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Showering, Francis Edwinfree

  • Anne Pimlott Baker

Francis Edwin Showering (1912–1995)

by unknown photographer

Showering, Francis Edwin (1912–1995), drinks manufacturer, was born on 10 July 1912 at The Ship inn, Kilver Street, Shepton Mallet, Somerset, one of the four sons of Albert Edward Showering, an innkeeper and brewer, and his wife, Ethel May née Dyke. He was educated at Shepton Mallet grammar school and then spent two years in Bristol training as a chemist before (like his three brothers, Arthur, Herbert, and Ralph) he joined the family brewing business, Showerings Ltd, which had been brewing beer and making cider in Shepton Mallet since the early nineteenth century. On 25 August 1934 he married Hilda Florence Foote (1911/12–1980), the daughter of James Henry Foote, a cheese factor, of Shepton Mallet. There were no children of the marriage.

Showerings Ltd was a small local business which found it increasingly difficult to compete with the large national manufacturers. After the Second World War, Showering, by then managing director, turned his attention to perry, made from pear juice, which, unlike cider, had never been made on a large scale because of problems with the control of fermentation and the prevention of deposits and cloudiness. He began to research new methods of fermentation, and in 1946 developed a low-alcohol sparkling drink made from pear juice, which was given the name Babycham. This sparkling perry, attractively packaged in small bottles with gold foil round the top, was launched in the west country in the early 1950s and began to be distributed nationally in 1953, accompanied by skilful advertising. Babycham was targeted mainly at young women, as a drink they could order in pubs, served in a saucer-shaped champagne glass; it was marketed as 'the genuine champagne perry sparkling in its own glamorous glass', with the slogan 'I'd love a Babycham' and the brand symbol of a small blue and yellow Chinese water deer. In 1955 it was the first alcoholic drink to be advertised on television. An instant success, Babycham was in short supply to begin with, as production could not keep up with demand. Many of the old perry pear orchards of the west midlands had been neglected or grubbed up, so Showerings bought farms in Somerset, not traditional perry-growing country, and planted new pear orchards on them to supply the Shepton Mallet factory. By 1966 this was producing 108,000 bottles an hour. Factories were built in Ireland and Belgium, as Showerings managed to keep imitators at bay in a series of court cases and resisted the objections of the French champagne houses to the description of Babycham as 'champagne perry'.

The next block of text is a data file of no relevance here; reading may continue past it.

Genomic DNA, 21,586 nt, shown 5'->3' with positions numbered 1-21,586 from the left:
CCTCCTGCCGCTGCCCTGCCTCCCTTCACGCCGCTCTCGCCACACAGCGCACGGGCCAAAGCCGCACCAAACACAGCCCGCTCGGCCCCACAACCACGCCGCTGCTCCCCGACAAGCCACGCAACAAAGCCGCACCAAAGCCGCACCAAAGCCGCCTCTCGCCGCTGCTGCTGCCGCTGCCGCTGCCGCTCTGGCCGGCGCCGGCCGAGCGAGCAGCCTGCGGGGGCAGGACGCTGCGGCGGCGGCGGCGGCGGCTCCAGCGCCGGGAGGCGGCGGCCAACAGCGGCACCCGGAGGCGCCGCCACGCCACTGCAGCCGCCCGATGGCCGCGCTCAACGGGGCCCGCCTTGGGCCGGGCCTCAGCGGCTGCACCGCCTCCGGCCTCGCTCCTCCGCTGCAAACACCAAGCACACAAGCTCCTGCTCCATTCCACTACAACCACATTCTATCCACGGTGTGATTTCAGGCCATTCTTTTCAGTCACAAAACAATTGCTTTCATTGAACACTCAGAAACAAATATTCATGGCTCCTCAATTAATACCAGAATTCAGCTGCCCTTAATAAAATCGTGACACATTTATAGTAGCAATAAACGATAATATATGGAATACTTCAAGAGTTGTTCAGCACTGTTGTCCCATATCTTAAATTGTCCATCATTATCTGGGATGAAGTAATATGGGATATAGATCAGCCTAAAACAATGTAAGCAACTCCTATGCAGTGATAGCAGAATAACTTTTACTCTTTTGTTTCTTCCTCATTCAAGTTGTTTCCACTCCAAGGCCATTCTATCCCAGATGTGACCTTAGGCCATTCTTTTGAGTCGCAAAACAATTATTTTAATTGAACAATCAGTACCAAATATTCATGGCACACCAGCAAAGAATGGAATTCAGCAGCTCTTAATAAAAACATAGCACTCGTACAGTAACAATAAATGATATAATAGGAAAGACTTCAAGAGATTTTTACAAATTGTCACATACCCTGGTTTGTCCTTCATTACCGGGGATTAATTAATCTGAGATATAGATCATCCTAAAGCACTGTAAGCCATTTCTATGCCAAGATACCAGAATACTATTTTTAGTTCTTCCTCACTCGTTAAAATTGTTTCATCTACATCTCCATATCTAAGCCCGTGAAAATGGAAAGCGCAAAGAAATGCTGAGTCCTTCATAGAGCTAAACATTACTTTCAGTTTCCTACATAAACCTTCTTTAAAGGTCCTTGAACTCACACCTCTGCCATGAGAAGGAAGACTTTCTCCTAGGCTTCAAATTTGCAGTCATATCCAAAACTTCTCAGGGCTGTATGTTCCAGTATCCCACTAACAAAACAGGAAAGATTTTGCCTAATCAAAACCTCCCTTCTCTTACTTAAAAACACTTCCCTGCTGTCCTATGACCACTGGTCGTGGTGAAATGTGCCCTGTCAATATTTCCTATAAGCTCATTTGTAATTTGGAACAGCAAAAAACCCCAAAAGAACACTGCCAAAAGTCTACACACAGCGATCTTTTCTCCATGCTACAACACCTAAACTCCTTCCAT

Following the success of Babycham, Showerings became a public company in 1959 and went on to acquire other drinks manufacturing firms, including William Gaymer, Vine Products, Whiteways, Britvic fruit juices, and, in 1966, Harveys of Bristol. In 1968 Showerings was sold to Allied Breweries for £108 million, and Showering became a director of the merged company. Showering's nephew Sir Keith Stanley Showering (1930–1982) was chairman and chief executive of Allied Breweries (which became Allied-Lyons in 1979) from 1975 until his sudden death in 1982, when Showering became vice-chairman. Showering was appointed CBE in 1982. A keen sailor and a first-class shot, he was a generous local benefactor and financed the modern development of the centre of Shepton Mallet. His first wife having died in 1980, he married, on 7 October 1981, his former secretary, Rita Matthewman (b. 1928/9), the daughter of Ernest Matthewman, an army officer.

After an unsuccessful attempt to buy back Showerings in 1991, when Allied-Lyons decided to sell it, Showering, together with the four sons of Sir Keith Showering, formed a new drinks company, Brothers Drinks, and invented a new drink, Straight 8. He remained chairman of Brothers Drinks until his death on 5 September 1995, of a heart attack, at his home, Silton Lodge, Silton, Gillingham, Dorset. He was buried on 13 September at the parish church in Shepton Mallet. He was survived by his second wife.


  • L. C. Luckwill and A. Pollard, eds., Perry pears (1963), 11–12
  • The Times (8 Sept 1995)
  • The Independent (9 Sept 1995)
  • b. cert.
  • m. certs.
  • d. cert.


  • photograph, News International Syndication, London [see illus.]
  • photograph, repro. in The Independent

Wealth at Death

£2,139,362: probate, 12 Dec 1995, CGPLA Eng. & Wales